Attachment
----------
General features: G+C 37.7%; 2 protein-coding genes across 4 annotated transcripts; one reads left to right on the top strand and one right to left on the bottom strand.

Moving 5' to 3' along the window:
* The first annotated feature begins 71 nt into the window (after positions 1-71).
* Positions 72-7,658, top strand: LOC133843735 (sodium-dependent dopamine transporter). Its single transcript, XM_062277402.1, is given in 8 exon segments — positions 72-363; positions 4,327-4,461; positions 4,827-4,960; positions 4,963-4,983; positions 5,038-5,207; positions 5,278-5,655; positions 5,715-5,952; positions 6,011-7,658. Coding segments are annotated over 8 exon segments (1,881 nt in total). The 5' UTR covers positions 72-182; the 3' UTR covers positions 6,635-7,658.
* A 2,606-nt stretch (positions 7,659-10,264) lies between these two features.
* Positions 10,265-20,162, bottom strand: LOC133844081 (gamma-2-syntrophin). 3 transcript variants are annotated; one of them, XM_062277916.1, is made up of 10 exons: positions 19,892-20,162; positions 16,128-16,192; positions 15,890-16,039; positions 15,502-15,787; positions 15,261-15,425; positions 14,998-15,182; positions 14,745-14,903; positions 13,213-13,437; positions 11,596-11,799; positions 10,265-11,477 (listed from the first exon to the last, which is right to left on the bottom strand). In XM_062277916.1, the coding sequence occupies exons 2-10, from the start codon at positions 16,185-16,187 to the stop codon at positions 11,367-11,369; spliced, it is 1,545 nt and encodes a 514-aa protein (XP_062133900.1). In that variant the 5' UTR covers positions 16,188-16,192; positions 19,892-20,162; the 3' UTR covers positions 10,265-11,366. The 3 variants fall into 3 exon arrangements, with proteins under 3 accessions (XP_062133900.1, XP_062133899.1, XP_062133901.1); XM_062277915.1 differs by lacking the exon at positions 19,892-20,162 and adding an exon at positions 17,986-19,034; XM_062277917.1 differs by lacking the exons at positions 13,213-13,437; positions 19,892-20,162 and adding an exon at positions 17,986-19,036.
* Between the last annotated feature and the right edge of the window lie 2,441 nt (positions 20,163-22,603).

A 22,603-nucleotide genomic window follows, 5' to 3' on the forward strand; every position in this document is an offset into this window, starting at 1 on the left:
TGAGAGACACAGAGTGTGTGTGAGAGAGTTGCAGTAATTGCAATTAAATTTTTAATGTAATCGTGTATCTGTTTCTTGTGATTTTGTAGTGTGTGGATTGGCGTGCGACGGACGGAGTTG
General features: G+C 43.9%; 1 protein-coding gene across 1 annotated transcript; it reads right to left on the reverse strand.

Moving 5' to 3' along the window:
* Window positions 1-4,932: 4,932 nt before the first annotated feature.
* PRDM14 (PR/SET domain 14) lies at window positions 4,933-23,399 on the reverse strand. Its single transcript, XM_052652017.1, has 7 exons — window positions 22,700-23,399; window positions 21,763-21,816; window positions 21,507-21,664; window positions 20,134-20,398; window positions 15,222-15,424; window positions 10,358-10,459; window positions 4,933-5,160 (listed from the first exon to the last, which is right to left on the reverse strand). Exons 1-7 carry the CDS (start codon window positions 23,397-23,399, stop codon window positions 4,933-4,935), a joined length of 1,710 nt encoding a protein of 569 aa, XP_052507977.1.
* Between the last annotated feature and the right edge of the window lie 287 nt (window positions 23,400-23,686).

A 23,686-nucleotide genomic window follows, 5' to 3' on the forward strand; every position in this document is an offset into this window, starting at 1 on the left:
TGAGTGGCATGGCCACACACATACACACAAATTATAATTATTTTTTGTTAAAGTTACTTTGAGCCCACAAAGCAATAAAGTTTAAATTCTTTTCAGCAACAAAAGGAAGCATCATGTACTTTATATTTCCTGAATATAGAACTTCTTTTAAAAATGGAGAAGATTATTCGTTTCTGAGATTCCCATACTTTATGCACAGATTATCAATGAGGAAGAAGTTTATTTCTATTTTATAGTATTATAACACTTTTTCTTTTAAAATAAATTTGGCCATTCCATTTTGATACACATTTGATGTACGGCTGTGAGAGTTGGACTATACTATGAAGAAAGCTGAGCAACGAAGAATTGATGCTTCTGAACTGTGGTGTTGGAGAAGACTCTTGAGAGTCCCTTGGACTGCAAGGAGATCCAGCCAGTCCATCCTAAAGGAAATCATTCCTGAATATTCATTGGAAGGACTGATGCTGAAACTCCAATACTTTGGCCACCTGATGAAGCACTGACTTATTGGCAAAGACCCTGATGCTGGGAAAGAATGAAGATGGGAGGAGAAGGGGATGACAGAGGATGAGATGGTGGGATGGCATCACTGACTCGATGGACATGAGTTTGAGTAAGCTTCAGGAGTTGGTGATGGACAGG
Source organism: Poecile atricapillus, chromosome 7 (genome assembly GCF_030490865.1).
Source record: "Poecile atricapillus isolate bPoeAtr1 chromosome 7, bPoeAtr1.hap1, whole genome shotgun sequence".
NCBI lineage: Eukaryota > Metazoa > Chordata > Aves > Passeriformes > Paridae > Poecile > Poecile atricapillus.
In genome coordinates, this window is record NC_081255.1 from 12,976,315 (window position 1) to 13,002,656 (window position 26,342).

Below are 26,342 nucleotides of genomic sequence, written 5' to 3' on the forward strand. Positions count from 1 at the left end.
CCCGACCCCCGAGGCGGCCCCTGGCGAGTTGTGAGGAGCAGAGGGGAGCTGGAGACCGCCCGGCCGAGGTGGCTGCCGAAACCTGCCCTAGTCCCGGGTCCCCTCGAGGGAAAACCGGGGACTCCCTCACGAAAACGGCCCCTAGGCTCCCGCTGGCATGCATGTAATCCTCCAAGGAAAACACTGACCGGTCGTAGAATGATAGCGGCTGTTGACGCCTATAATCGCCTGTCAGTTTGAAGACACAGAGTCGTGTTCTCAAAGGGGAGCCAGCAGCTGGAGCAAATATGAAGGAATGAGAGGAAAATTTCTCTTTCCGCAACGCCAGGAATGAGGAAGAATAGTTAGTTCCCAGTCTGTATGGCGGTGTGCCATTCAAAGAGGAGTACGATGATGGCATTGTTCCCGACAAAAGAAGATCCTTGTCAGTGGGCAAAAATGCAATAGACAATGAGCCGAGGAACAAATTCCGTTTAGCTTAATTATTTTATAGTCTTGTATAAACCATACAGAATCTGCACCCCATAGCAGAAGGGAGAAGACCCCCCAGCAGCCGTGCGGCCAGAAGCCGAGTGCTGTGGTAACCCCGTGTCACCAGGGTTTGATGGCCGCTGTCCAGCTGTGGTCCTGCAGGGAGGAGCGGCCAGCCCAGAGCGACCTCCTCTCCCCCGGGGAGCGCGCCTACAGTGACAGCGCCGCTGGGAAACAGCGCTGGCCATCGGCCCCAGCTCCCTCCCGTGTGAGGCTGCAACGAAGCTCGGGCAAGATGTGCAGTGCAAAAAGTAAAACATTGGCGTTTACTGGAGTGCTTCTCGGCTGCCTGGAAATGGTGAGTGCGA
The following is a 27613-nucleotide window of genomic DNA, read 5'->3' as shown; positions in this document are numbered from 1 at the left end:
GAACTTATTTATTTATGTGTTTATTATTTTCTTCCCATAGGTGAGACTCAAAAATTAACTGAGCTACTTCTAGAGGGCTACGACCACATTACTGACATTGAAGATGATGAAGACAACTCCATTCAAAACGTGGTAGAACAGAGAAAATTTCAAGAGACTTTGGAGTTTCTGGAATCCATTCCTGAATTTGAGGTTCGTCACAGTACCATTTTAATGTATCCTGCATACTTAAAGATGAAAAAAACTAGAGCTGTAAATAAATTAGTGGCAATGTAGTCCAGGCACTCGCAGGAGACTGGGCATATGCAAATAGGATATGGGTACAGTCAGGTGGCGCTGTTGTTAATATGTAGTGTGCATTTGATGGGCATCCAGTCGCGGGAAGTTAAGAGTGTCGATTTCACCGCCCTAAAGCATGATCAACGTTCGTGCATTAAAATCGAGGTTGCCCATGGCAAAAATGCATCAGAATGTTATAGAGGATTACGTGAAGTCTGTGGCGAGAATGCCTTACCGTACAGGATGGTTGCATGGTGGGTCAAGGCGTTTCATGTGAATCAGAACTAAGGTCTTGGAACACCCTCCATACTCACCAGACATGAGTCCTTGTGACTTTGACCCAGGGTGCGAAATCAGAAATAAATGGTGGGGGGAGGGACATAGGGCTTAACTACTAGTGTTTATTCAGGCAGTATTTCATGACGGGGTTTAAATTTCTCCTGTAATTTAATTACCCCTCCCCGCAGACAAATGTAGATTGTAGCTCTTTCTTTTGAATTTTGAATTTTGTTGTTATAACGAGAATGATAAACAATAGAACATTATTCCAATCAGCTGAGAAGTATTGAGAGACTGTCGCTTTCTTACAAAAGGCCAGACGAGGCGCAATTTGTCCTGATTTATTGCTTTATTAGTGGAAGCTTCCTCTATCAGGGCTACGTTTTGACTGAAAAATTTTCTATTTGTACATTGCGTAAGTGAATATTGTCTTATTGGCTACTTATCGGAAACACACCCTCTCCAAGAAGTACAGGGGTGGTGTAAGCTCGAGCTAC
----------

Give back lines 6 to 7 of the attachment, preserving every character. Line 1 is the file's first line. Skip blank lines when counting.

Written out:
* Positions 10,265-20,162, bottom strand: LOC133844081 (gamma-2-syntrophin). 3 transcript variants are annotated; one of them, XM_062277916.1, is made up of 10 exons: positions 19,892-20,162; positions 16,128-16,192; positions 15,890-16,039; positions 15,502-15,787; positions 15,261-15,425; positions 14,998-15,182; positions 14,745-14,903; positions 13,213-13,437; positions 11,596-11,799; positions 10,265-11,477 (listed from the first exon to the last, which is right to left on the bottom strand). In XM_062277916.1, the coding sequence occupies exons 2-10, from the start codon at positions 16,185-16,187 to the stop codon at positions 11,367-11,369; spliced, it is 1,545 nt and encodes a 514-aa protein (XP_062133900.1). In that variant the 5' UTR covers positions 16,188-16,192; positions 19,892-20,162; the 3' UTR covers positions 10,265-11,366. The 3 variants fall into 3 exon arrangements, with proteins under 3 accessions (XP_062133900.1, XP_062133899.1, XP_062133901.1); XM_062277915.1 differs by lacking the exon at positions 19,892-20,162 and adding an exon at positions 17,986-19,034; XM_062277917.1 differs by lacking the exons at positions 13,213-13,437; positions 19,892-20,162 and adding an exon at positions 17,986-19,036.
* Between the last annotated feature and the right edge of the window lie 2,441 nt (positions 20,163-22,603).